FOR IMMEDIATE RELEASE
Ebola Crisis Derails Family’s Attempts to Get Medical Treatment For Comatose Son
UPDATE July 30, 2014 11:30am
Monrovia, Liberia - Nathaniel Dennis passed away on the morning of July 30 at Aspen Medical in Sinkor, Liberia. Despite his family’s efforts to have his comatose body transported by medivac outside of the country to a medical facility with adequate equipment and know how to treat him; he was unable to receive the treatment that was necessary for his survival.
Nathaniel had been in a coma for one week. Due to the ebola outbreak that has plagued the West African region, Nathaniel was quarantined for three days at JFK Medical Center for fear that he might have been infected with the deadly ebola virus. Even his mother, who never left the hospital, was unable to see him while he was being quarantined. Nathaniel tested negative for the virus and was removed from the ebola unit, but by that time his health had begun to diminish quickly.
Only a few days after Nathaniel fell ill, Liberian President Ellen Johnson Sirleaf closed the majority of the country’s borders in an attempt to stop the spread of Ebola, which has killed more than 100 people in the West African nation. The Dennis family hired a medical evacuation provider on July 27 to transport Nathaniel to Korle Bu Teaching Hospital in Ghana, but were told shortly thereafter that they would not be able to fly him out of the country. because the government would not grant them clearance to land.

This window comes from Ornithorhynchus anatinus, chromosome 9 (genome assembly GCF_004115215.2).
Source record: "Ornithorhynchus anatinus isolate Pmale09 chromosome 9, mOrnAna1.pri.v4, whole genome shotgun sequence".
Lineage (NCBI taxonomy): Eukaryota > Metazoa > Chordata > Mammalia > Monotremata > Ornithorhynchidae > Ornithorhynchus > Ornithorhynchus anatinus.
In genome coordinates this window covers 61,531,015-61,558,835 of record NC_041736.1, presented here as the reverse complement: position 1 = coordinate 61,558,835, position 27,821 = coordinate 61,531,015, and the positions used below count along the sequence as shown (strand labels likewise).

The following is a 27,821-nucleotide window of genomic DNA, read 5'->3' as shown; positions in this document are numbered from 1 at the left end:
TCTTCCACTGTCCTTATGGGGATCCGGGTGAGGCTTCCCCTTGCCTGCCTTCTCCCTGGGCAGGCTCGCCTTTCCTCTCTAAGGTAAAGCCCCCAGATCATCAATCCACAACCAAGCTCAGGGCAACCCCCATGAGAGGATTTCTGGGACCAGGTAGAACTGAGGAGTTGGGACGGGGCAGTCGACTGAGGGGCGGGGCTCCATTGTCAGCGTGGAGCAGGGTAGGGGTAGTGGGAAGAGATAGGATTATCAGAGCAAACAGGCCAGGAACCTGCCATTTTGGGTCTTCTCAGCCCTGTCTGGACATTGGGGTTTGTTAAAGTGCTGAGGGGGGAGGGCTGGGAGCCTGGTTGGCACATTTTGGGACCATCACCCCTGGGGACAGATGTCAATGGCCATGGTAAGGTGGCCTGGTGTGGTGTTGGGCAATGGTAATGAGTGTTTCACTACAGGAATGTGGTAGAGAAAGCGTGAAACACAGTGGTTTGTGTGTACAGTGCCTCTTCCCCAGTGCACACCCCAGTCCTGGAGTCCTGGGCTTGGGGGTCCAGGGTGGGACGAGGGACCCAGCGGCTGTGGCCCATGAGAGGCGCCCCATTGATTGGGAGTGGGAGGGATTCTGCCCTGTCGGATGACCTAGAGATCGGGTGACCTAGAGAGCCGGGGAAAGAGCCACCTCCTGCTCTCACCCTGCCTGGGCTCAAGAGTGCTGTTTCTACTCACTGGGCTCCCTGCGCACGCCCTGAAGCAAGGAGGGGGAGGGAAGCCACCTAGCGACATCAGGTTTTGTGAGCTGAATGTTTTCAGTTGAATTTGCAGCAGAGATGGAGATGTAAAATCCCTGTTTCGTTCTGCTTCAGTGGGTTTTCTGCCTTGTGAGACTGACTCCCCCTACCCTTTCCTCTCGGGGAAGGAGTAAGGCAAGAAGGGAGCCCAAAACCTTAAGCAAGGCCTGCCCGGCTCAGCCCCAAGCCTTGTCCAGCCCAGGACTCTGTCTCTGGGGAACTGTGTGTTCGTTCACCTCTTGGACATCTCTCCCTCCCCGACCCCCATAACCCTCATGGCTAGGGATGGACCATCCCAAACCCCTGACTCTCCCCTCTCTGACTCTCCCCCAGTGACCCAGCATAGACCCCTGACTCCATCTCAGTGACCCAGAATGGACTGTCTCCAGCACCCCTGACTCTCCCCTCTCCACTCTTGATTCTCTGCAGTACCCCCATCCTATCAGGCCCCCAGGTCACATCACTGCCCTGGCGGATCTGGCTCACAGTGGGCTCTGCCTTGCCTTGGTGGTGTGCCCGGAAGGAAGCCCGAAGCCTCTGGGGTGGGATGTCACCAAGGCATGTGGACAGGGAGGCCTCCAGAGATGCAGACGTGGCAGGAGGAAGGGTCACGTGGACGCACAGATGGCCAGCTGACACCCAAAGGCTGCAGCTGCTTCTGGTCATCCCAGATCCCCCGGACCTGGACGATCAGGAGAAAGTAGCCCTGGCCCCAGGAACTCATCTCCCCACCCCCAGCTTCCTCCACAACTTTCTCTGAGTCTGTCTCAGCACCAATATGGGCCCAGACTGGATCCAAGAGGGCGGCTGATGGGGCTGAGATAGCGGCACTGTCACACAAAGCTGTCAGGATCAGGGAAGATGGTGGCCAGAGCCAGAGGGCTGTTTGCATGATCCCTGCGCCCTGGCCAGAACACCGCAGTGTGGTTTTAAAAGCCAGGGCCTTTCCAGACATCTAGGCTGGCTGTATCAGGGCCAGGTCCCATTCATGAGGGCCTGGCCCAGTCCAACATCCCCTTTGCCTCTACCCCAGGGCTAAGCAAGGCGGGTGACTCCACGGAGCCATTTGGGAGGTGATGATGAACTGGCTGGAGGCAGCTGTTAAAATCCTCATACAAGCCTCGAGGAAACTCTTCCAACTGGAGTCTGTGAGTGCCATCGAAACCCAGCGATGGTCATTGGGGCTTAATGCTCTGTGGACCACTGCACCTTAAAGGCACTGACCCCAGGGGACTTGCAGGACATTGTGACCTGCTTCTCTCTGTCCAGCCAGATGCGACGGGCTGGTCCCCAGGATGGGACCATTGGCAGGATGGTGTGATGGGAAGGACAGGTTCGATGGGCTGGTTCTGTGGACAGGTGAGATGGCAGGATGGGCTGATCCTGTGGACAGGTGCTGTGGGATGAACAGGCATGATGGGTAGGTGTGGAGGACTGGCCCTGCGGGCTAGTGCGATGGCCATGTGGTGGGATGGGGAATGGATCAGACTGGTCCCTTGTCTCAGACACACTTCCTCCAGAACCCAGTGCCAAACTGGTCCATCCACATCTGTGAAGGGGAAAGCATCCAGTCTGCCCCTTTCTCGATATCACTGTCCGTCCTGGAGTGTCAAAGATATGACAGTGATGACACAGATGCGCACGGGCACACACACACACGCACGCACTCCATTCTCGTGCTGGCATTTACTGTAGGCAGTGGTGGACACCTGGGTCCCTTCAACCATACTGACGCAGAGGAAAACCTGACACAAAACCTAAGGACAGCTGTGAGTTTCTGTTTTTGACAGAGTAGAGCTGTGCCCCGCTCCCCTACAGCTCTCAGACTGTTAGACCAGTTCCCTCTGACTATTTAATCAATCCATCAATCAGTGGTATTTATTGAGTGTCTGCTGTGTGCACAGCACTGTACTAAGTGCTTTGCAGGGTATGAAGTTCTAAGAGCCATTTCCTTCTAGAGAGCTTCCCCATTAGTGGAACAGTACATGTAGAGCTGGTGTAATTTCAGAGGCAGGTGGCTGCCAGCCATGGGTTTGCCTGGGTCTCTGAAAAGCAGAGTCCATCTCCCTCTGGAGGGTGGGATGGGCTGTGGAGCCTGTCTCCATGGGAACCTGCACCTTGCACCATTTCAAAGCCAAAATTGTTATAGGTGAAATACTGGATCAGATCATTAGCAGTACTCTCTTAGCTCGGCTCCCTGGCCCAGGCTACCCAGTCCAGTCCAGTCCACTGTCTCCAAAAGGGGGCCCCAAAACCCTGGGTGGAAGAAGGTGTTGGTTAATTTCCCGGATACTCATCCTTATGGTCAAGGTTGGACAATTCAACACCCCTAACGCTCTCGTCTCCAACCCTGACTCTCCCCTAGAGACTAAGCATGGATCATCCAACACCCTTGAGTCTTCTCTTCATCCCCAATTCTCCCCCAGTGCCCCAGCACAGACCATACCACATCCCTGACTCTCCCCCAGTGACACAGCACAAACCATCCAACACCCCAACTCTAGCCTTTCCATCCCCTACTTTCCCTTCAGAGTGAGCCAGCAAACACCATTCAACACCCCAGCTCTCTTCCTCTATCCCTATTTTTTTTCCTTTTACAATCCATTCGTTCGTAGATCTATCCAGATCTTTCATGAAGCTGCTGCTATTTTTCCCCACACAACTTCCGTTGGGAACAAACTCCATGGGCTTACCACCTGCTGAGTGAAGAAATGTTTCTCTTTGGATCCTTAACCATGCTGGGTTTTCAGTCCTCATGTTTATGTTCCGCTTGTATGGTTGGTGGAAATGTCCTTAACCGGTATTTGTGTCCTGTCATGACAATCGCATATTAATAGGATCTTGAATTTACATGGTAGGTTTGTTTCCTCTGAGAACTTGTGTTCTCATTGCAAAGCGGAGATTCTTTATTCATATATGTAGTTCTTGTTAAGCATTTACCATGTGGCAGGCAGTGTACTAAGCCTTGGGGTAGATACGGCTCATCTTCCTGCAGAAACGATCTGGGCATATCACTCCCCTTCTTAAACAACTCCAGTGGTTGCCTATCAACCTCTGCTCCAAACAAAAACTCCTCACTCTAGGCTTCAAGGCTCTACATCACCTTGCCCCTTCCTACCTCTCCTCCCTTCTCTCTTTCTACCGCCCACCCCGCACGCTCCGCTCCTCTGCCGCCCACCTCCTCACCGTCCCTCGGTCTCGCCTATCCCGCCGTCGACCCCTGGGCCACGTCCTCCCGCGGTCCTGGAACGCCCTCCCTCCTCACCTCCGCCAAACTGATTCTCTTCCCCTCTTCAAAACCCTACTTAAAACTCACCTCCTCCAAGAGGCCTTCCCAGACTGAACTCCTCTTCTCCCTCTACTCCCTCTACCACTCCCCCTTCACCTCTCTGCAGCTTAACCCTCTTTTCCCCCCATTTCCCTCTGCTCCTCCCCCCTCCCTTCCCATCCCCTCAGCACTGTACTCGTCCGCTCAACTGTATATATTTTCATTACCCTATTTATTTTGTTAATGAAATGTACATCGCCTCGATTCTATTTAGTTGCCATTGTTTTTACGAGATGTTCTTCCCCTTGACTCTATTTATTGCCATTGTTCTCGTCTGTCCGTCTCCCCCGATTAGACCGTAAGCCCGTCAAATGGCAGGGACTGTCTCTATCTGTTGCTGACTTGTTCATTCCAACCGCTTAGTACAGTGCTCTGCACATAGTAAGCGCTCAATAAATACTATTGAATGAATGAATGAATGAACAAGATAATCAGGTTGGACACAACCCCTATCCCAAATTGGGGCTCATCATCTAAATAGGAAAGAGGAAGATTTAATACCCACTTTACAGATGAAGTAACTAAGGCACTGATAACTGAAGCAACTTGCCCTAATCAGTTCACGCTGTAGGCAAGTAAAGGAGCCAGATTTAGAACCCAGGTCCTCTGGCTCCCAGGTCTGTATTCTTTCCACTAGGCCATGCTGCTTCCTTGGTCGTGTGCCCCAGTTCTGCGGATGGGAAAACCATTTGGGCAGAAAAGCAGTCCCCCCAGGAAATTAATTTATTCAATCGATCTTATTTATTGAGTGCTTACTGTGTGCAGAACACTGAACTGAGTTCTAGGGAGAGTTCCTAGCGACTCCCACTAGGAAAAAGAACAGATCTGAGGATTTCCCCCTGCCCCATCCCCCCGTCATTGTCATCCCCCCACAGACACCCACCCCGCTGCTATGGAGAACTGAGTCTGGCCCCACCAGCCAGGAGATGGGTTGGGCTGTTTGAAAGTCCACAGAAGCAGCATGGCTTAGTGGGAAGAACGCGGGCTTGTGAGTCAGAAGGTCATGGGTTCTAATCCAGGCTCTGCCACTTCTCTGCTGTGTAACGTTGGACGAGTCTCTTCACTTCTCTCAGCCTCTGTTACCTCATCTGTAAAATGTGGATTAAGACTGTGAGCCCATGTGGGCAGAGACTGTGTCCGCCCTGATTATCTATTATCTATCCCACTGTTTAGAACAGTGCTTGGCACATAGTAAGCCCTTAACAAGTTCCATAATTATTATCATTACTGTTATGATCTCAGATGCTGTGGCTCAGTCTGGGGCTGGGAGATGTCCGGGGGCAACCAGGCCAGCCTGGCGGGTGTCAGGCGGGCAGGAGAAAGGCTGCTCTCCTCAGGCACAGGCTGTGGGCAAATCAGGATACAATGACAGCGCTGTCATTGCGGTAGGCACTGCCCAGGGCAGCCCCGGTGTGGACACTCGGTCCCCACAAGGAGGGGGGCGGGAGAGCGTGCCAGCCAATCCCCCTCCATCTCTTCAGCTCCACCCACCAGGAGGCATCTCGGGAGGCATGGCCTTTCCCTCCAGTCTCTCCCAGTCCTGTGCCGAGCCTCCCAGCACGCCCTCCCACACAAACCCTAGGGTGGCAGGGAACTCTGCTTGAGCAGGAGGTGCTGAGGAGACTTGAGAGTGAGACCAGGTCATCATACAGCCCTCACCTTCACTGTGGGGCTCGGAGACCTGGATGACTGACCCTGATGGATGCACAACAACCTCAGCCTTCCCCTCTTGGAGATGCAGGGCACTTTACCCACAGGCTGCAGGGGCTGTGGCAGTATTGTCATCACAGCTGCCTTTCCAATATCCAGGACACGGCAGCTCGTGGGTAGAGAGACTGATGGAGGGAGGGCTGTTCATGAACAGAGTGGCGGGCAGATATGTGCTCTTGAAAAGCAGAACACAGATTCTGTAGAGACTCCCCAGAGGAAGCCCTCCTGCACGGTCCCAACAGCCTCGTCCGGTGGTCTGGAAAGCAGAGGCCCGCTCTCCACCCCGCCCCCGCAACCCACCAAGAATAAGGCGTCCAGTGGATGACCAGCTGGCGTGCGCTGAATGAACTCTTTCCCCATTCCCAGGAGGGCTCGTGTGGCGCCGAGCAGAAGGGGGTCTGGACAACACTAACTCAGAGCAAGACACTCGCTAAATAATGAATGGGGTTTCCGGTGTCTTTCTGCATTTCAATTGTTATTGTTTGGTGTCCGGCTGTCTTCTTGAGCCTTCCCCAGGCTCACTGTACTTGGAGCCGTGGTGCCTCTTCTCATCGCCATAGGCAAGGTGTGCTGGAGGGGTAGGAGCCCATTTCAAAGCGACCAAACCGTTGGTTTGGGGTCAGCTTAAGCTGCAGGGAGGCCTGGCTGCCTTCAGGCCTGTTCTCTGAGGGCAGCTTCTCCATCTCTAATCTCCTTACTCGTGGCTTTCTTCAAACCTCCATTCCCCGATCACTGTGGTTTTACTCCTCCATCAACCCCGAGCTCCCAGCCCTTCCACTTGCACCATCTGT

Doctors were working with the US government and embassies as well as the Ghanaian government to obtain access to a qualified neurologist, but were unable to identify one in time to save Nathaniel’s life. As his kidneys began to fail, it became evident that he was in need a dialysis. A ventilator to assist with breathing also became a necessity. Equipment for dialysis and respiration were inaccessible at the facility, so Nathaniel continued to lie comatose and untreated until his untimely passing.
“This is a circumstance of timing, logistics, and unpreparedness by local governments,” said Natasha Dennis, Nathaniel’s older sister, who lives in Culver City, Calif. “It could have been prevented. We don’t know what happened to him; besides lack of immediate treatment.”
Nathaniel, a former patient of Ben Carson, was born three month premature, requiring a shunt in his brain. “He’s our miracle baby,” said Natasha Dennis. Nathaniel was an aspiring musician who was working as a DJ at Radio Nubian 97.6, a local radio station in Liberia, prior to his illness. He graduated from Howard High School in Maryland and studied at Howard Community College. Friends and family described him as endlessly positive and energetic.
Family and friends have joined together to raise funds for Nathaniel’s medical evacuation and treatment, using a social media campaign “#BringBackNat” to raise awareness about the situation. Despite his passing, their fundraising effort will still be held on behalf of Nathaniel in Washington, D.C., on July 30 at the Lima Lounge, located at 1401 K Street NW, starting at 5 p.m. to raise funds for his burial.
Donations can also be made to the family’s GoFundMe campaign, which can be found here: http://www.gofundme.com/c6jr3w.
The question that still remains is, “What will happen to others who require medical evacuation from the region in the midst of the ebola crisis?”